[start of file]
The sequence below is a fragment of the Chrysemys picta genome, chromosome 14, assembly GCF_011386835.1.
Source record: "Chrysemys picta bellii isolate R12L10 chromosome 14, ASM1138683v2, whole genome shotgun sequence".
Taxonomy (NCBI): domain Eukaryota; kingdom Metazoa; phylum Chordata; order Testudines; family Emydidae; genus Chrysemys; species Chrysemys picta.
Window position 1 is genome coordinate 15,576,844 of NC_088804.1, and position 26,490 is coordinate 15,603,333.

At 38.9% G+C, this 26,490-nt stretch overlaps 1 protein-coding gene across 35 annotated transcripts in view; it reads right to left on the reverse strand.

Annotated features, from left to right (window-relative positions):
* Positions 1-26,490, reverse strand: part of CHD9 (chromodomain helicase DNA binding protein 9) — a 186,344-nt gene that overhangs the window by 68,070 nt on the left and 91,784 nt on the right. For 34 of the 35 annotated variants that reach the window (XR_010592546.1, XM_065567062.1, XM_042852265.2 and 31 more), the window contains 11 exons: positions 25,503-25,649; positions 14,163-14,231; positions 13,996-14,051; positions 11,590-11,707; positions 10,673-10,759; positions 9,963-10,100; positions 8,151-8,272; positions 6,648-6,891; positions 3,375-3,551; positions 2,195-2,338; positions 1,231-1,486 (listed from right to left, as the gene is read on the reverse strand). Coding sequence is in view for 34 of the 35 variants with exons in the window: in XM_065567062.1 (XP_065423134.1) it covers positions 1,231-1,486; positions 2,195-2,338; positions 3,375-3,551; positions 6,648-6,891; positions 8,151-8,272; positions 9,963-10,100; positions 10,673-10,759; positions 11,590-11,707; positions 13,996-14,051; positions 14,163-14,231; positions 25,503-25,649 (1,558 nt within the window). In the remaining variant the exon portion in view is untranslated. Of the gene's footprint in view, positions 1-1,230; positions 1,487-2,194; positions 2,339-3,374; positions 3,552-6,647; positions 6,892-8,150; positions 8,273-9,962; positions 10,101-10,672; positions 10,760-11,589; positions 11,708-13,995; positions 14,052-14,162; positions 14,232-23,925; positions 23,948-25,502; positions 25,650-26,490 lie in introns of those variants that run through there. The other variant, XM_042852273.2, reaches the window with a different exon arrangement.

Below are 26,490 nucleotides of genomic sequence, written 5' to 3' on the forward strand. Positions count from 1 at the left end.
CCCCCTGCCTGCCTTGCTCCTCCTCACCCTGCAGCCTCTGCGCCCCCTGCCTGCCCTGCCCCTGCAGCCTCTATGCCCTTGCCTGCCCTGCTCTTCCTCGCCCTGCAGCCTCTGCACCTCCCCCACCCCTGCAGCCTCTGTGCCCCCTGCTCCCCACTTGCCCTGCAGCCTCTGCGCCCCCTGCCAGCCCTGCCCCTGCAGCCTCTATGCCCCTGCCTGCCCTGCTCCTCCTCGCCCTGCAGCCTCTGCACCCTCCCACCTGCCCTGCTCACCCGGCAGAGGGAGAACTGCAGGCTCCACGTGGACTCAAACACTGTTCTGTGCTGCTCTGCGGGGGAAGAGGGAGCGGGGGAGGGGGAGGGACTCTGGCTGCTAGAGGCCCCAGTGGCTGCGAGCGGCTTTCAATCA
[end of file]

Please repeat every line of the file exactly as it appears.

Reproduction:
The sequence below is a fragment of the Chrysemys picta genome, chromosome 14, assembly GCF_011386835.1.
Source record: "Chrysemys picta bellii isolate R12L10 chromosome 14, ASM1138683v2, whole genome shotgun sequence".
Taxonomy (NCBI): domain Eukaryota; kingdom Metazoa; phylum Chordata; order Testudines; family Emydidae; genus Chrysemys; species Chrysemys picta.
Window position 1 is genome coordinate 15,576,844 of NC_088804.1, and position 26,490 is coordinate 15,603,333.

At 38.9% G+C, this 26,490-nt stretch overlaps 1 protein-coding gene across 35 annotated transcripts in view; it reads right to left on the reverse strand.

Annotated features, from left to right (window-relative positions):
* Positions 1-26,490, reverse strand: part of CHD9 (chromodomain helicase DNA binding protein 9) — a 186,344-nt gene that overhangs the window by 68,070 nt on the left and 91,784 nt on the right. For 34 of the 35 annotated variants that reach the window (XR_010592546.1, XM_065567062.1, XM_042852265.2 and 31 more), the window contains 11 exons: positions 25,503-25,649; positions 14,163-14,231; positions 13,996-14,051; positions 11,590-11,707; positions 10,673-10,759; positions 9,963-10,100; positions 8,151-8,272; positions 6,648-6,891; positions 3,375-3,551; positions 2,195-2,338; positions 1,231-1,486 (listed from right to left, as the gene is read on the reverse strand). Coding sequence is in view for 34 of the 35 variants with exons in the window: in XM_065567062.1 (XP_065423134.1) it covers positions 1,231-1,486; positions 2,195-2,338; positions 3,375-3,551; positions 6,648-6,891; positions 8,151-8,272; positions 9,963-10,100; positions 10,673-10,759; positions 11,590-11,707; positions 13,996-14,051; positions 14,163-14,231; positions 25,503-25,649 (1,558 nt within the window). In the remaining variant the exon portion in view is untranslated. Of the gene's footprint in view, positions 1-1,230; positions 1,487-2,194; positions 2,339-3,374; positions 3,552-6,647; positions 6,892-8,150; positions 8,273-9,962; positions 10,101-10,672; positions 10,760-11,589; positions 11,708-13,995; positions 14,052-14,162; positions 14,232-23,925; positions 23,948-25,502; positions 25,650-26,490 lie in introns of those variants that run through there. The other variant, XM_042852273.2, reaches the window with a different exon arrangement.

Below are 26,490 nucleotides of genomic sequence, written 5' to 3' on the forward strand. Positions count from 1 at the left end.
CCCCCTGCCTGCCTTGCTCCTCCTCACCCTGCAGCCTCTGCGCCCCCTGCCTGCCCTGCCCCTGCAGCCTCTATGCCCTTGCCTGCCCTGCTCTTCCTCGCCCTGCAGCCTCTGCACCTCCCCCACCCCTGCAGCCTCTGTGCCCCCTGCTCCCCACTTGCCCTGCAGCCTCTGCGCCCCCTGCCAGCCCTGCCCCTGCAGCCTCTATGCCCCTGCCTGCCCTGCTCCTCCTCGCCCTGCAGCCTCTGCACCCTCCCACCTGCCCTGCTCACCCGGCAGAGGGAGAACTGCAGGCTCCACGTGGACTCAAACACTGTTCTGTGCTGCTCTGCGGGGGAAGAGGGAGCGGGGGAGGGGGAGGGACTCTGGCTGCTAGAGGCCCCAGTGGCTGCGAGCGGCTTTCAATCA